MIT 6.S191 (2018): Introduction to Deep Learning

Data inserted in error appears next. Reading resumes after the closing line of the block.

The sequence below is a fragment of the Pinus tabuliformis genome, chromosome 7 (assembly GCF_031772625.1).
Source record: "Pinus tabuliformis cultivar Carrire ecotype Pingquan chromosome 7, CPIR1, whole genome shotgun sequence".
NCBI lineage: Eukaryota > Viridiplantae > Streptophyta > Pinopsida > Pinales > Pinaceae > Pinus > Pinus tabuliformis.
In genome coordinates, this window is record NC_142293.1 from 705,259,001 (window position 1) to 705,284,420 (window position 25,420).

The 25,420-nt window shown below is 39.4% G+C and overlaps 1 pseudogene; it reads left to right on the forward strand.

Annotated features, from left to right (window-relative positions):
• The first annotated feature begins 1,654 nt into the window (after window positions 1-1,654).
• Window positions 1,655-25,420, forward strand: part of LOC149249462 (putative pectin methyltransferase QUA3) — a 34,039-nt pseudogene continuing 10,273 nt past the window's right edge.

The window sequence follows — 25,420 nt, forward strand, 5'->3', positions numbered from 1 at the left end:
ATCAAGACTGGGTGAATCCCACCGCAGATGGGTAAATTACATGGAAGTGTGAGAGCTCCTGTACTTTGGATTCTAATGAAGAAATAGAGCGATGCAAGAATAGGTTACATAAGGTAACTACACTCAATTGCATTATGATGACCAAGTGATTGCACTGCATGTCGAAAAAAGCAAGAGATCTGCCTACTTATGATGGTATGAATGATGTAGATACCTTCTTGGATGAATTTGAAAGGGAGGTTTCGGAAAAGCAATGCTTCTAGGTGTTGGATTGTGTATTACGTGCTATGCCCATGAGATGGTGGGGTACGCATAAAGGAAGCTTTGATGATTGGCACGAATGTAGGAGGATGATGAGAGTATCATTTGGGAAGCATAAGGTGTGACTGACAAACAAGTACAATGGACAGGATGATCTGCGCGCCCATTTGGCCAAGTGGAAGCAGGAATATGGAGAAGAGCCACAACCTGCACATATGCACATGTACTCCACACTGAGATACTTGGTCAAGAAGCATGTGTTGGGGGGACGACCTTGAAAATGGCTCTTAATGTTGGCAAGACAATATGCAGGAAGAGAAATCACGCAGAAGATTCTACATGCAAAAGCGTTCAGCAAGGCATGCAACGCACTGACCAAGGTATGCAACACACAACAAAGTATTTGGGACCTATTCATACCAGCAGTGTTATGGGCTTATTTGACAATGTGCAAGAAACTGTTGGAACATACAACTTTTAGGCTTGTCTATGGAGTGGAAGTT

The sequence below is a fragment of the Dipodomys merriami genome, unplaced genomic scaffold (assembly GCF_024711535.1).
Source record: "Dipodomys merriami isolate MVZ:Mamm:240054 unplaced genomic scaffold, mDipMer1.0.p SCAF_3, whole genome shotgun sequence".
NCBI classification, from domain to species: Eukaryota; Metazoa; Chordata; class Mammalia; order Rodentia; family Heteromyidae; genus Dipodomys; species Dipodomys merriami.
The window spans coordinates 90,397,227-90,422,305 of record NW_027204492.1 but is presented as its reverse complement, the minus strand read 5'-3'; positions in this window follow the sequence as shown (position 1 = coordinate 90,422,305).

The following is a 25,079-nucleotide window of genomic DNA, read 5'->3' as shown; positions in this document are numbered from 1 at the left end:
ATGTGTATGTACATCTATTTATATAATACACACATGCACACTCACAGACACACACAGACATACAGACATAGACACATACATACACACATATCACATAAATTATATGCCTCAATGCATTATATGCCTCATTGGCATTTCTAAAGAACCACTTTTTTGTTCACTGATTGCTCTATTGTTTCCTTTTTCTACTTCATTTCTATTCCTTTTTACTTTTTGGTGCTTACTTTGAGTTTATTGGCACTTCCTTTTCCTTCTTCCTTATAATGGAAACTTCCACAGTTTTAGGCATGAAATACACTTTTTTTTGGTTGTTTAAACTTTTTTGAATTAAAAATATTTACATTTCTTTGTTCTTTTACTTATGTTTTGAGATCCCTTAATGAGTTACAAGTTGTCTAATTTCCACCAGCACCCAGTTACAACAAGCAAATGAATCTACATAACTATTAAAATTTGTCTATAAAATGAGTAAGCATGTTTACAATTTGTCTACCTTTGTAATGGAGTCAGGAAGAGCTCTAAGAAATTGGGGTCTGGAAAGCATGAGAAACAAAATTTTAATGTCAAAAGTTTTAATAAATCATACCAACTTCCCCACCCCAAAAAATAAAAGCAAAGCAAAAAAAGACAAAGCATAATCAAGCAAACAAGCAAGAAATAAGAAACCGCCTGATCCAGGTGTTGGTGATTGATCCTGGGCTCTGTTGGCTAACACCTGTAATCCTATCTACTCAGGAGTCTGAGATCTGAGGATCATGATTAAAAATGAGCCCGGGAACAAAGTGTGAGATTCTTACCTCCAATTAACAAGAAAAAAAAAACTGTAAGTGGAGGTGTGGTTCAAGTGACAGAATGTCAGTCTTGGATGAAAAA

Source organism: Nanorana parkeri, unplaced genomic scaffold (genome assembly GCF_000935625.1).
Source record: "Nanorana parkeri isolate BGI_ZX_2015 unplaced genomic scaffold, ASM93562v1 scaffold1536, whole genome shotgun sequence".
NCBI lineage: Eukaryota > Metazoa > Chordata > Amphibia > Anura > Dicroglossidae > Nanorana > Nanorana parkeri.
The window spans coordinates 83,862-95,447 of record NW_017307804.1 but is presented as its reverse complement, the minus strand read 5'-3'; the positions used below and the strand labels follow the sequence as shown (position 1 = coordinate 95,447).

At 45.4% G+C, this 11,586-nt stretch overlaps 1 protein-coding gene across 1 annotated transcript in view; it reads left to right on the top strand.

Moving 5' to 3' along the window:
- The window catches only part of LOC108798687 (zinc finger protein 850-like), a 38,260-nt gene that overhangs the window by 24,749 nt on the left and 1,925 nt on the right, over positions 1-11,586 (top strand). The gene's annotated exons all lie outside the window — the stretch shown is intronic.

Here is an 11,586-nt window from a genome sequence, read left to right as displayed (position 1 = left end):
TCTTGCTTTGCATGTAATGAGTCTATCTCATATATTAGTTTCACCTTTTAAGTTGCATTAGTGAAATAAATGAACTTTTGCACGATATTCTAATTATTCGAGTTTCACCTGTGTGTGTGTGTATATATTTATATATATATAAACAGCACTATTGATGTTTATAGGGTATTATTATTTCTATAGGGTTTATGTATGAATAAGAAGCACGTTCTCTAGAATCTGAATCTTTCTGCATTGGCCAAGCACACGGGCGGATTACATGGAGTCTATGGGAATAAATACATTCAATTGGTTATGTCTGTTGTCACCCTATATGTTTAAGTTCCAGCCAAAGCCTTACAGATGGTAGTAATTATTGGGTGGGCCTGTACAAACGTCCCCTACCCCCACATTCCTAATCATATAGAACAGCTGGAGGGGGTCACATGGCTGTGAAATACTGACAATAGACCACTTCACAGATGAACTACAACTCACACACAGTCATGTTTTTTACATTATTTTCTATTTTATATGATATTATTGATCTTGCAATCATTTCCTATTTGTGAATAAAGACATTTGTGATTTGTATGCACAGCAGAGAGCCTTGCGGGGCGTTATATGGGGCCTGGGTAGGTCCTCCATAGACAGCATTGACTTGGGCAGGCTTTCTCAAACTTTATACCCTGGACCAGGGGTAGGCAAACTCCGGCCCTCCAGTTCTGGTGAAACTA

good morning everyone thank you for thank you all for joining us this is MIT six s-191 and we'd like to welcome to welcome you to this course on introduction to deep learning so in this course you'll learn how to build remarkable algorithms intelligent algorithms capable of solving very complex problems that just a decade ago were not even feasible to solve and let's just start with this notion of intelligence so at a very high level intelligence is the ability to process information so that it can be used to inform future predictions and decisions now when this intelligence is not engineered but rather a biological inspiration such as in humans it's called human intelligence but when it's engineered we refer to it as artificial intelligence so this course is a course on deep learning which is just a subset of artificial intelligence and really it's just a subset of machine learning which involves more traditional methods where we tried to learn representations directly from data and we'll talk about this more in detail later today but let me first just start by talking about some of the amazing successes that deep learning has had in the past so in 2012 this competition called imagenet came out which tasked AI researchers to build an AI system capable of recognizing images objects in images and there was millions of examples in this data set and the winner in 2012 for the first time ever was a deep learning based system and a when it came out it absolutely shattered all other competitors and crushed the competition across the country crush the challenge and today these deep learning based systems have actually surpassed human level accuracy on the image net challenge and can actually recognize images even better than humans can now in this class you'll actually learn how to build complex vision systems building a computer that how to see and just tomorrow you'll learn how to build an algorithm that will take as input x-ray images and as output it will detect if that person has a pneumothorax just from that single input image you'll even make the network explain to you why it decided to diagnose the way it diagnosed by looking inside the network and understanding exactly why I made that decision deep neural networks can also be used to model sequences where your data points are not just single images but rather temporally dependent so for this you can think of things like predicting the stock price translating sentences from English to Spanish or even generating new music so actually today you'll learn how to create and actually you'll create yourselves an algorithm that learns that first listens to hours of music learns the underlying representation of the notes that are being played in those songs and then learns to build brand new songs that have never been heard before and there are really so many other incredible success stories of deep learning that I could talk for many hours about and will try to cover as many of these as possible as part of this course but I just wanted to give you an overview of some of the amazing ones that we'll be covering as part of the labs that you'll be implementing and that's really the goal of what we want you to accomplish as part of this class firstly we want to provide you with the foundation to do deep learn to understand what these algorithms are doing underneath the hood how they work and why they work we will provide you some of the practical skills to implement these algorithms and deploy them on your own machines and will talk to you about some of the stating state of art and cutting edge research that's happening in deep learning industries and deep learning academia institutions finally the main purpose of this course is we want to build a community here at MIT that is devoted to advancing the state of artificial intelligence advancing a state of deep learning as part of this course we'll cover some of the limitations of these algorithms there are many we need to be mindful of these limitations so that we as a community can move forward and create more intelligent systems but before we do that let's just start with some administrative details in this course so this course is a one-week course today is the first lecture we meet every day this week 10:30 a.m. to 1:30 p.m. and this during this three hour time slot were broken down into one and a half hour time slots around 50% of the course see each and each of those have half sections of this course will consist of lectures which is what you're in right now and the second part is the labs where you'll actually get practice implementing what you learn in lectures we have an amazing set of lectures lined up for you so today we're going to be talking about some of the introduction to neural networks which is really the backbone of deep learning we're also talking about modeling sequence data so this is what I was mentioning about the temporally dependent data tomorrow we'll talk about computer vision and deep generative models we have one of the inventors of generative adversarial networks coming to give that lecture for us so that's going to be a great lecture and the day after that we'll touch on deep reinforcement learning and some of the open challenges in AI and how we can move forward past this course we'll spend the final two days of this course talking or hearing from some of the leading industry representatives doing deep learning in their respective companies and these are bound to be extremely interesting or extremely exciting so I highly recommend attending these as well for those of you who are taking this course for credit you have two options to fulfill your graders assignment the first option is a project proposal it's a one-minute project pitch that will take place during Friday and for this you have to work in groups of three or four and what you'll be tasked to do is just come up with interesting deep learning idea and try to show some sort of results if possible we understand that one week is extremely short to create any type of results or even come up with a interesting idea for that matter but we're going to be giving out some amazing prizes so including some nvidia gpus and google homes on friday you'll like I said give a one-minute pitch there's somewhat of an arts to your idea in just one minute even though it's extremely short so we will be holding you to a strict deadline of that one minute the second option is a little more boring but you'll be able to write a one-page paper about any deep learning paper that you find interesting and really that's if you can't do the project proposal you can do that this class has a lot of online resources you can find support on Piazza please post if you have any questions about the lectures the labs installing any of the software etc also try to keep up to date with the course website we'll be posting all of the lectures labs and video recordings online as well we have an amazing team that you can reach out to at any time in case you have any problems with anything feel free to reach out to any of us and we wanted to give a huge thanks to all of our sponsors who without this without their support this class would simply not happened the way the way it's happening this year so now let's start with the fun stuff and let's start by actually asking ourselves a question why do we even care about deep learning so why now and why do we why do we even sit in this class today so traditional machine learning algorithms typically define sets of pre-programmed features and the data and they work to extract these features as part of their pipeline now the key differentiating point of deep learning is that it recognizes that in many practical situations these features can be extremely brittle so what deep learning tries to do is learn these features directly from data as opposed to being hand engineered by the human that is can we learn if we want to learn to detect faces can we first learn automatically from data that to detect faces we first need to detect edges in the image compose these edges together to detect eyes and ears then compose these eyes and ears together to form higher-level facial structure and in this way deep learning represents a form of a hierarchical model capable of representing different levels of abstraction in the data so actually the fundamental building blocks of deep learning which are neural networks have actually been existing have actually existed for decades so why are we studying this now well there's three key points here the first is that data has become much more pervasive we're living in a big data environment these algorithms are hungry for more and more data and accessing that data has become easier than ever before second these algorithms are massively parallel Liza below and can benefit tremendously from modern GPU architectures that simply just did not exist just less more than a decade ago and finally due to open-source tool boxes like tensor flow building and deploying these algorithms has become so streamlined so simple that we can teach it in a one-week course like this and it's become extremely deployable for the massive public so let's start with now looking at the fundamental building block of deep learning and that's the perceptron this is really just a single neuron in a neural network so the idea of a perceptron or a single neuron is extremely simple let's start by talking about the forward propagation of information through this data unit we define a set of inputs x1 through XM on the left and all we do is we multiply each of these inputs by their corresponding weight theta1 through theta m which are those arrows we take this weighted we take this weighted combination of all of our inputs sum them up and pass them through a nonlinear activation function and that produces our output why it's that simple so we have M inputs one output number and you can see it summarized on the right-hand side as a mathematic single mathematical equation but actually I left that one important detail that makes the previous slide not exactly correct so I left that this notion of a bias a bias is a that green term you see on the left and this just represents some way that we can allow our model to learn or we can allow our activation function to shift to the left or right so it allows if we provide allows us to when we have no input features to still provide a positive output so on this equation on the right we can actually rewrite this using linear algebra and dot products to make this a lot cleaner so let's do that let's say X capital X is a vector containing all of our inputs x1 through XM capital theta is now just a vector containing all of our Thetas theta 1 to theta M we can rewrite that equation that we had before is just applying a dot product between X and theta adding our bias theta 0 and apply our non-linearity G now you might be wondering since I've mentioned this a couple times now what is this nonlinear function G well I said it's the activation function but let's see an example of what in practice G actually could be so one very popular activation function is the sigmoid function you can see a plot of it here on the bottom right and this is a function that takes its input any real number on the x-axis and transforms it to an output between 0 and 1 because all outputs of this function are between 0 & 1 it makes it a very popular choice in deep learning to represent probabilities in fact there are many types of nonlinear activation functions in Durrell networks and here are some of the common ones throughout this presentation you'll also see tensorflow code snippets like the ones you see on the bottom here since we'll be using tensorflow for our labs and well this is some way that I can provide to you to kind of link the material in our lectures with what you'll be implementing in labs so the sigmoid activation function which I talked about in the previous slide now on the left is it's just a function like I said it's commonly used to produce probability outputs each of these activation functions has their own advantages and disadvantages on the right a very common activation function is the rectified linear unit or Lu this function is very popular because it's extremely simple to compute it's piecewise linear it's zero before with inputs less than zero it's X with any input greater than zero and the gradients are just zero or one with a single non-linearity at the origin and you might be wondering why we even need activation functions why can't we just take our dot product at our bias and that's our output why do we need the activation function activation functions introduce nonlinearities into the network that's the whole point of why activations themselves are nonlinear we want to model nonlinear data in the world because the world is extremely nonlinear but suppose I gave you this this plot green and red points and I asked you to draw a single line not a curve just a line between the green and red points to separate them perfectly you'd find this really difficult and probably you could get as best as something like this now if your activation function in your deep neural network was linear since you're just composing linear functions with linear functions your output will always be linear so the most complicated deep neural network no matter how big or how deep if the activation function is linear your output can only look like this but once we introduce nonlinearities our network is extremely more as the capacity of our network has extremely increased we're now able to model much more complex functions we're able to draw decision boundaries that were not possible with only linear activation options let's understand this with a very simple example imagine I gave you a train to network like the one we saw before sorry a trained perceptron not in network yet just a single node and the weights are on the top right so theta 0 is 1 and the theta vector is 3 and negative 2 the network has two inputs X 1 and X 2 and if we want to get the output all we have to do is apply the same story as before so we apply the dot product of X and theta we add the bias and apply our non-linearity but let's take a look at what's actually inside before we apply that non-linearity this looks a lot like just a 2d line because we have two inputs and it is we can actually plot this line when it equals zero in feature space so this is space where I'm plotting x1 one of our features on the x-axis and x2 the other feature on the y-axis we plot that line it's just the decision boundary separating our entire space into two subspaces now if I give you a new point negative 1/2 and plot it on the sub in this feature space depending on which side of the line it falls on I can automatically determine whether our output is less than 0 or greater than 0 since our line represents a decision boundary equal to 0 now we can follow the math on the bottom and see that computing the inside of this activation function we get 1 minus 3 minus 2 sorry minus 4 and we get minus 6 at the output before we apply the activation function once we apply the activation function we get zero point zero zero two so negative what was applied to the activation function is negative because we fell on the negative piece of this subspace well if we remember with the sigmoid function it actually divides our space into two parts greater than 0.5 and less than 0.5 since we're modeling probabilities and everything is between 0 & 1 so actually our decision boundary where the input to our network equals 0 sorry the side the input to our activation function equals 0 corresponds to the output of our activation function being greater than or less than 0.5 so now that we have an idea of what a perceptron is let's just start now by understanding how we can compose these perceptrons together to actually build neural networks and let's see how this all comes together so let's revisit our previous diagram of the perceptron now if there's a few things that you learned from this class let this be one of them and we'll keep repeating it over and over in deep learning you do a dot product you apply a bias and you add your non-linearity you keep repeating that many many times three each node each neuron and your neural network and that's a neural network so it's simplify this diagram a little I remove the bias since we were going to always have that and we just take you for granted from now on I'll remove all of the weight labels for simplicity and note that Z is just the input to our activation function so that's just the dot product plus our bias if we want the output of the network Y we simply take Z and we apply our non-linearity like before if we want to define a multi output perceptron it's very simple we just add another perceptron now we have two outputs y1 and y2 each one has weight matrices it has weight vector theta corresponding to the weight of each of the inputs now let's suppose we want to go the next step deeper we want to create now a single layered neural network single layered neural networks are actually not deep networks yet they're only there's still shallow networks they're only one layer deep but let's look at the singledom layered neural network where now all we do is we have one hidden layer between our inputs and outputs we call this a hidden layer because it's states are not directly observable they're not directly enforced by by the AI designer we only enforce the inputs and outputs typically the states in the middle are hidden and since we now have a transformer to go from our input space to our hidden hidden lair space and from our hidden lair space to our output layer space we actually need two weight matrices theta 1 and theta 2 corresponding to the weight matrices of each layer now if we look at just a single unit in that hidden layer it's the exact same story as before it's one perceptron we take its top product with all of the X's that came before it and we apply I'm sorry we take the dot product of the X's that came before with the weight matrices theta is theta one in this case we apply a bias to get Z 2 and if we look we're to look at a different hidden unit let's say Z 3 instead we would just take different weight matrices different our dot product to change our bias would change but and this means that Z would change which means this activation would also be different so from now on I'm going to use this symbol to denote what is called as a fully connected layer and that's what we've been talking about so far so that's every node and one layer is connected to every node and another layer by these weight matrices and this is really just for simplicity so I don't have to keep redrawing those lines now if we want to create a deep neural network all we do is keep stacking these layers and fully connected weights between the layers it's that simple but the underlying building block is that single perceptron set single dot product non-linearity and bias that's it so this is really incredible because something so simple at the foundation is still able to create such incredible algorithms and now let's see an example of how we can actually apply neural networks to a very important question that I know you are all extremely worried about you care a lot about here's the question you want to build an AI system that answers the following question will I pass this class yes or no one or zero is the output to do this let's start by defining a simple two feature model one feature is the number of lectures that you attend the second feature is the number of hours that you spend on your final project let's plot this data in our feature space reply Greenpoint's are people who pass red points are people I fail we want to know given a new person this guy he spent ersity they spent five hours on their final project and we went to four lectures we want to know did that person pass or failed a class and we want to build a neural network that will determine this so let's do it we have two inputs one is for the others five we have one hidden layer with three units and we want to see the final output probability of passing this class and we computed as 0.1 or 10% well that's really bad news because actually this person did pass the class they passed it with probability one now can anyone tell me why the neural network got this such so wrong why I do this yeah it is exactly so this network has never been trained it's never seen any data it's basically like a baby it's never learned anything so we can't expect it to solve a problem and knows nothing about so to do this to tackle this problem of training a neural network we have to first define a couple of things so first we'll talk about the loss the loss of a network basically tells our algorithm or our model how wrong our predictions are from the ground truth so you can think of this as a distance between our predicted output and our actual output if the two are very close if we predict something that is very close to the true output our loss is very low if we predict something that is very far in a high-level sense far like in distance then our loss is very high and we want to minimize this from happening as much as possible now let's assume we're not given just one data point one student but we're given a whole class of students so as previous data I used this entire class from last year and if we want to quantify what's called the empirical loss now we care about how the model did on average over the entire data set not for just a single student but across the entire data set and how we do that is very simple we just take the average of the loss of each data point if we have n students it's the average over end data points this has other names besides empirical law sometimes people call it the objective function the cost function etc all of these terms are completely the same thing now if we look at the problem of binary classification predicting if you pass or fail this class yes or no 1 or 0 we can actually use something that's called the softmax cross entropy loss now for those of you who aren't familiar with cross entropy or entropy this is a extremely powerful notion that was actually developed or first introduced here at MIT over 50 years ago by Claude Shannon and his master's thesis like I said this was 50 years ago it's huge in the field of signal processing thermodynamics really all over computer science that seen in information theory now instead of predicting a single one or zero output yes or no let's suppose we want to predict a continuous valued function not will I pass this class but what's the grade that I will get and then as a percentage let's say 0 to 100 now we're no longer limited to 0 to 1 but can't actually output any real number on the number line now instead of using cross entropy we might want to use a different loss and for this let's think of something like a mean squared error loss whereas your predicted and your true output diverged from each other the loss increases as a quadratic function ok great so now let's put this new loss information to the test and actually learn how we can train a neural network by quantifying its loss and really if we go back to what the loss is at the very high level the loss tells us how the network is performing right that loss tells us the accuracy of the network on a set of examples and what we want to do is basically minimize the loss over our entire training set really we want to find the set of parameters theta such that that loss J of theta that's our empirical loss is minimum so remember J of theta takes as input theta and theta is just our weight so these are the things that actually define our network remember that the loss is just a function of these weights if we want to think about the process of training we can imagine this landscape so if we only have two weights we can plot this nice diagram like this theta zero and theta one are our two weights they're on the four they're on the planar axis on the bottom J of theta zero and theta one are plotted on the z axis what we want to do is basically find the minimum of this loss of this landscape if we can find the minimum then this tells us where our loss is the smallest and this tells us where theta want with where or what values of theta zero and theta one we can use to attain that minimum loss so how do we do this well we start with a random guess we pick a point theta zero theta one and we start there we compute the gradient of this point on the lost landscape that's DJ D theta it's how the loss is changing with respect to each of the weights now this gradient tells us the direction of highest ascent not descent so this is telling us the direction going towards the top of the mountain so let's take a small step in the opposite direction so we negate our gradient and we adjust our weight such that we step in the opposite direction of that gradient such that we move continuously towards the lowest point in this landscape until we finally converge at a local minima and then we just stop so let's summarize this with some pseudocode so we randomly initialize our weights we loop until convergence the following we compute the gradient at that point and simply we apply this update rule where the update takes as input the negative gradient now let's look at this term here this is the gradient like I said it explains how the lost changes with respect to each weight in the network but I never actually told you how to compute this this is actually a big big issue in neural networks I just kind of took it for granted so now let's talk about this process of actually computing this gradient because it's not that gradient you kind of helpless you have no idea which way down is you don't know where to go in your landscape so let's consider a very simple neural network probably the simplest neural network in the world it contains one hidden unit one hidden layer and one output unit and we want to compute the gradient of our loss J of theta with respect to theta to just data to for now so this tells us how a small change in theta 2 will impact our final loss at the output so let's write this out as a derivative we can start by just applying a chain rule because J of theta is dependent on Y right so first we want to back propagate through Y our output all the way back to theta 2 we can do this because Y our output Y is only dependent on the input and theta 2 that's it so we're able to just from that perceptron equation that we wrote on the previous slide compute a closed-form gradient or closed form derivative of that function now let's suppose I change theta to 2 theta 1 and I want to compute the same thing but now for the previous layer and the previous weight all we need to do is apply the chain rule one more time back propagate those gradients that we previously computed one layer further it's the same story again we can do this for the same reason this is because z1 our hidden state is only dependent on our previous input X and that single weight theta one now the process of back propagation is basically you repeat this process over and over again for every way in your network until you compute that gradient DJ D theta and you can use that as part of your optimization process to find your local minimum now in theory that sounds pretty simple I hope I mean we just talked about some basic chain rules but let's actually touch on some insights on training these networks and computing back propagation in practice now the picture I showed you before is not really accurate for modern deep neural network architectures modern deep neural network architectures are extremely non convex this is an illustration or a visualization of the landscape like I've plotted before but of a real deep neural network of ResNet 50 to be precise this was actually taken from a paper published about a month ago where the authors attempt to visualize the lost landscape to show how difficult gradient descent can actually be so there's a possibility that you can get lost in any one of these local minima there's no guarantee that you'll actually find a true global minimum so let's recall that update equation that we defined during gradient descent let's take a look at this term here this is the learning rate I didn't talk too much about it but this basically determines how large of a step we take in the direction of our gradient and in practice setting this learning rate it's just a number but setting it can be very difficult if we set the learning rate too low then the model may get stuck in a local minima and may never actually find its way out of that local minima because at the bottom a local minima obviously your gradient is 0 so it's just going to stop moving if I set the learning rate to large it could overshoot and actually diverge our model could blow up ok ideally we want to use learning rates that are large enough to avoid local minima but also still converge to our global minima so they can overshoot just enough to avoid some local local minima but then converge to our global minima now how can we actually set the learning rate well one idea is let's just try a lot of different things and see what works best but I don't really like the solution let's try and see if we can be a little smarter than that how about we tried to build an adaptive algorithm that changes its learning rate as training happens so this is a learning rate that actually adapts to the landscape that it's in so the learning rate is no longer a fixed number it can change it can go up and down and this will change depending on the location that that the update is currently at the gradient in that location may be how fast were learning and many other many other possible situations in fact this process of optimization in in deep neural networks and non convex situation has been extremely explored there's many many many algorithms for computing adaptive learning rates and here are some examples that we encourage you to try out during your labs to see what works best and for your problems especially real-world problems things can change a lot depending on what you learn in lecture and what really works in lab and we encourage you to just experiment get some intuition about each of these learning rates and really understand them at a higher level so I want to continue this talk and really talk about more of the practice of deep neural networks this incredibly powerful notion of mini batching and I'll focus for now if we go back to this gradient descent algorithm this is the same one that we saw before and let's look at this term again so we found out how to compute this term using back propagation but actually what I didn't tell you is that the computation here is extremely calm is extremely expensive we have a lot of data points potentially in our data set and this takes as input a summation over all of those data points so if our data set is millions of examples large which is not that large and the realm of today's deep neural networks but this can be extremely expensive just for one iteration so we can compute this on every iteration instead let's create a variant of this algorithm called stochastic gradient descent where we compute the gradient just using a single training example now this is nice because it's really easy to compute the gradient for a single training example it's not nearly as intense as over the entire training set but as the name might suggest this is a more stochastic estimate it's much more noisy it can make us jump around the landscape in ways that we didn't anticipate doesn't actually represent the true gradient of our data set because it's only a single point so what's the middle ground how about we define a mini batch of B data points compute the average gradient across those B data points and actually use that as an estimate of our true gradient now this is much faster than computing the estimate over the entire batch because B is usually something like 10 to 100 and it's much more accurate than SGD because we're not taking a single example but we're learning over a smaller batch a larger batch sorry now the more accurate our gradient estimation is that means the more or the easier it will be for us to converge to the solution faster means will converge smoother because we'll actually follow the true landscape that exists it also means that we can increase our learning rate to trust each update more this also allows for massively parallel Liza become petition if we split up batches on different workers on different GPUs or different threads we can achieve even higher speed ups because each thread can handle its own batch then they can come back together and aggregate together to basically create that single learning rate or completely complete that single training iteration now finally the last topic I want to talk about is that of overfitting and regularization really this is a problem of generalization which is one of the most fundamental problems in all of artificial intelligence not just deep learning but all of artificial intelligence and for those of you who aren't familiar let me just go over in a high level what overfitting is what it means to generalize ideally in machine learning we want a model that accurately describes our test data not our training data but our test data said differently we want to build models that can learn representations from our training data still generalized well on unseen test data assume we want to build a line to describe these points under fitting describes the process on the left where the complexity of our model is simply not high enough to capture the nuances of our data if we go to overfitting on the right we're actually having to complex of a model and actually just memorizing our training data which means that if we introduce a new test data point it's not going to generalize well ideally what we want to something in the middle which is not too complex to memorize all the training data but still contains the capacity to learn some of these nuances in this in the test set so address to address this problem let's talk about this technique called regularization now regularization is just this way that you can discourage your models from becoming too complex and absolutely as we've seen before this is extremely critical because we don't want our data we don't want our models to just memorize data and only do well in our training set one of the most popular techniques for regularization in neural networks is dropout this is an extremely simple idea let's revisit this picture of a deep neural network and then drop out all we do during training on every iteration we randomly drop some proportion of the hidden neurons with some probability P so let's suppose P equals 0.5 that means we dropped 50% of those neurons like that those activations become zero and effectively they're no longer part of our network this forces the network to not rely on any single node but actually find alternative paths through the network and not put too much weight on any single example with any single single node so it discourages memorization essentially on every iteration we randomly drop another 50% of the node so on this iteration I may drop these on the next iteration I may drop those and since it's different on every iteration you're encouraging the network to find these different paths to its answer the second technique for regularization that we'll talk about is this notion of early stopping now we know that the definition of overfitting actually is just when our model starts to perform worse and worse on our test data set so let's use that to our advantage to create this early stopping algorithm if we set aside some of our training data and use it only as test data we don't train with that data we can use it to basically monitor the progress of our model on unseen data so we can plot this curve we're on the x axis we have the training iterations on the y axis we have the loss now they start off going down together this is great because it means that we're learning we're training right that's great there comes a point though where the testing data where the testing data set and the add the loss for that data set starts to Plateau now if we look a little further the training data set loss will always continue to go down as long as our model has the capacity to learn and memorize some of that data but that doesn't mean that it's actually generalizing well because we can see that the testing data set has actually started to increase this pattern continues for the rest of training but I want to focus on this point here this is the point where you need to stop training because after this point you are overfitting and your model is no longer performing well on unseen data if you stop before that point you're actually under fitting and you're not utilizing the full potential the full capacity of your network so I'll conclude this lecture by summarizing three key points that we've covered so far first we've learned about the fundamental building blocks of neural networks called the perceptron we've learned about stacking these units these perceptrons together to compose very complex hierarchical models and we've learned how to mathematically optimize these models using a process called back row back propagation and gradient descent finally we adjust some of the practical challenges of training these models in real life that you'll find useful for the labs today such as using adaptive learning rates batching and regularization to combat overfitting thank you and I'd be happy to answer any questions now otherwise we'll have Ferrini talk to us about some of the deep sequence models for modeling temporal data